“This is the first time that I am seeing a group of Sub-adult Male Tahrs,” I told Subodh, scampering down the steep slope to try and shoot them.
The month was June 2020, a lockdown was still in place and one was only allowed to travel in the morning post 5. Shops in Tungnath and Chopta were closed and though I really wanted to spend some nights in Tungnath, it was just not possible.
So the only other alternative was to do a one-day trip. I called Subodh to my home and that morning we left from Mansoona at around 3. Chopta is some 32 km from where I stay, and also it was drizzling this morning. As planned we reached Chopta at around 5, when dawn was just breaking in.
As expected, apart from some laborers working at a construction site, there was not a single soul in Chopta. The fear of Covid-19 was such, we were just ignored and looked upon as unwanted visitors. No one ready to even talk or feed us food or even water. The trek from Chopta to Tungnath was deserted, a very welcome sight for the wildlife photographer in me.
We sighted a number of Monals and Himalayan Tahrs that morning, but it was not until post-lunch when we saw this huge group of Sub-adult Male Himalayan Tahrs. The distance must have been around 500 to 600 meters, and since the valley was blanketed in clouds the visibility extremely low.
Approaching the Tahrs
Now the thing that one must know about Himalayan Tahrs is that the females and Juveniles are much easy to approach, but once the juveniles (male) become sub-adults and adults, they form their own group and are extremely difficult to approach. So although I was half a Kilometre away, I knew they would have to be approached very carefully. Also, they had probably seen us and I was pretty sure, at least one of them would keep a constant eye on us.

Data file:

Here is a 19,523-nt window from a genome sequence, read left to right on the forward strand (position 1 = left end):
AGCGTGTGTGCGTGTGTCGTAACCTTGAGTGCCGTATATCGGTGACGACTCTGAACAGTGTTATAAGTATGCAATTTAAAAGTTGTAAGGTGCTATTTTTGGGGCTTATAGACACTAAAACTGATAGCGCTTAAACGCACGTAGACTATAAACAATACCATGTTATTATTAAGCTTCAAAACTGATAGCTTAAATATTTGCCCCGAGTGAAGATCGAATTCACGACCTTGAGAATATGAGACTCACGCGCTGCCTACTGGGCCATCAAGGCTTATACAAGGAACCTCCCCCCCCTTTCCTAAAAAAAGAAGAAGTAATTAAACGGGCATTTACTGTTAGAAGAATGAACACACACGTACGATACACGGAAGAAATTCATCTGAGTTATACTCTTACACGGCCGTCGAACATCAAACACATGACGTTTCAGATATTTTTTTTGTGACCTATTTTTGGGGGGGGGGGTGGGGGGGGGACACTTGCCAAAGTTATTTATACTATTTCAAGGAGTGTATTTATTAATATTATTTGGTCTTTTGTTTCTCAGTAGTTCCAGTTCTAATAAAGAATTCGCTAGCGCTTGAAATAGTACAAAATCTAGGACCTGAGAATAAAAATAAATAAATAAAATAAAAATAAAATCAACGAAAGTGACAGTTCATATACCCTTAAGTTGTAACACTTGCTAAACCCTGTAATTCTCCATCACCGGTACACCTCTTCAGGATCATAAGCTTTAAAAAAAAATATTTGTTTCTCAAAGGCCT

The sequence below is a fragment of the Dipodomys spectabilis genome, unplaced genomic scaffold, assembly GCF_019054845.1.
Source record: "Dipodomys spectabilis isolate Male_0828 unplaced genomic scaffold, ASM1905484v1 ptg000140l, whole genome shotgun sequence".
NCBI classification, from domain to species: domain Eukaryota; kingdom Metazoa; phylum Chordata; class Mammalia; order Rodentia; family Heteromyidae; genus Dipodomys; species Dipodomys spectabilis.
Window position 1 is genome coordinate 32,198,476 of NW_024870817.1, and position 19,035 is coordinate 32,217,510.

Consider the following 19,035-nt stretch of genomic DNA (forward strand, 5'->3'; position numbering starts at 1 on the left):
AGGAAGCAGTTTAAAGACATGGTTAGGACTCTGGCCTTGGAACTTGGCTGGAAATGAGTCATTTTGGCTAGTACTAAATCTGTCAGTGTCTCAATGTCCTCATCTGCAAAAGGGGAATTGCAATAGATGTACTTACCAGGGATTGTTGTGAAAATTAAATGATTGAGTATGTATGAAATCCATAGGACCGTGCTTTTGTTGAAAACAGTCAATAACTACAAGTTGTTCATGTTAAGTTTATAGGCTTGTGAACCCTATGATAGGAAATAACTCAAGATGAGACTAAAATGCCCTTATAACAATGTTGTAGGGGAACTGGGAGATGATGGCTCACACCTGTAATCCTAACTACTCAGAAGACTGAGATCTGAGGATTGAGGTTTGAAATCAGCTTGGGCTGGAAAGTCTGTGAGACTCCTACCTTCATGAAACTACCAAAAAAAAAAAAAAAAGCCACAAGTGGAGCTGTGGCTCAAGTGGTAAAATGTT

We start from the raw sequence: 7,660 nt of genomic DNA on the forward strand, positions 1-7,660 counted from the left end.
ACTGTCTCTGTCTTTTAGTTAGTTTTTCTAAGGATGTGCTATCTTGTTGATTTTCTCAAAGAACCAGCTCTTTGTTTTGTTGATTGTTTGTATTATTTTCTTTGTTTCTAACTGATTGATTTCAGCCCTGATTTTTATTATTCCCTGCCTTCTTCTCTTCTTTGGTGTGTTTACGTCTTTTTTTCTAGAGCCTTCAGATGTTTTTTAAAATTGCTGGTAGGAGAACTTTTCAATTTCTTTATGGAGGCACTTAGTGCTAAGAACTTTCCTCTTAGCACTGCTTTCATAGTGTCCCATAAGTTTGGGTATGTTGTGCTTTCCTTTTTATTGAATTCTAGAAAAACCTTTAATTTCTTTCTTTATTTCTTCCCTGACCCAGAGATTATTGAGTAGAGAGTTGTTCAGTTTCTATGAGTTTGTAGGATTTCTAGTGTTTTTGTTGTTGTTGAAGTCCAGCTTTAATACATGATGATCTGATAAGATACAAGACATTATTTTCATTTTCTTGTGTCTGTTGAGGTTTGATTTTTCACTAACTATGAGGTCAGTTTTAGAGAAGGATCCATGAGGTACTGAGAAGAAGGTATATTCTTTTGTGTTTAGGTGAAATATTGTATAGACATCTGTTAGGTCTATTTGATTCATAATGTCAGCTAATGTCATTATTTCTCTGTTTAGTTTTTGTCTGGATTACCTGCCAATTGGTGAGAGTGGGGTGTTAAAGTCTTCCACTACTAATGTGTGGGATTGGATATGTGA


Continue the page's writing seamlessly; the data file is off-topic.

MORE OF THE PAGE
As we were discussing how to approach them, Subodh suggested that we use the cloud cover to our advantage and move when they cannot see us. That was a brilliant idea, and for the next 30 minutes or so, we only moved when a thick blanket of cloud masked our movement.
The last 200 meters was going to be the most challenging, as the only way of approaching them was via a slope that had no cover and had a direct line of sight. Any movement we do on that last 200 meters would be very easily seen and it would take them no time to disappear to the valley below.
But it was June end, and the grass on the Bugyal had grown to almost 3 feet. Normally an inconvenience, but today we used it to our advantage. For the next 150 meters or so, whenever the clouds enveloped the valley, we literally crawled with our bellies to the ground on a slope that had an inclination of at least 45 degrees or more. A feat that enabled us a successful approach without alarming them.
Taking the Shot
The advantage of using a slow and patient approach with wildlife is that, though they hesitate at first, they eventually become used to one’s presence and don’t mind the company. So even though we eventually were sitting at a distance of less than 20 or 30 feet, they simply didn’t mind us. We then were able to talk lightly, get up and move around without disturbing them.
We ended up spending between 30 to 40 minutes in their company, until one by one, they gradually disappeared to the valley below. This was the first time I was able to approach and shoot the males at such close distance and was an amazingly satisfying experience.
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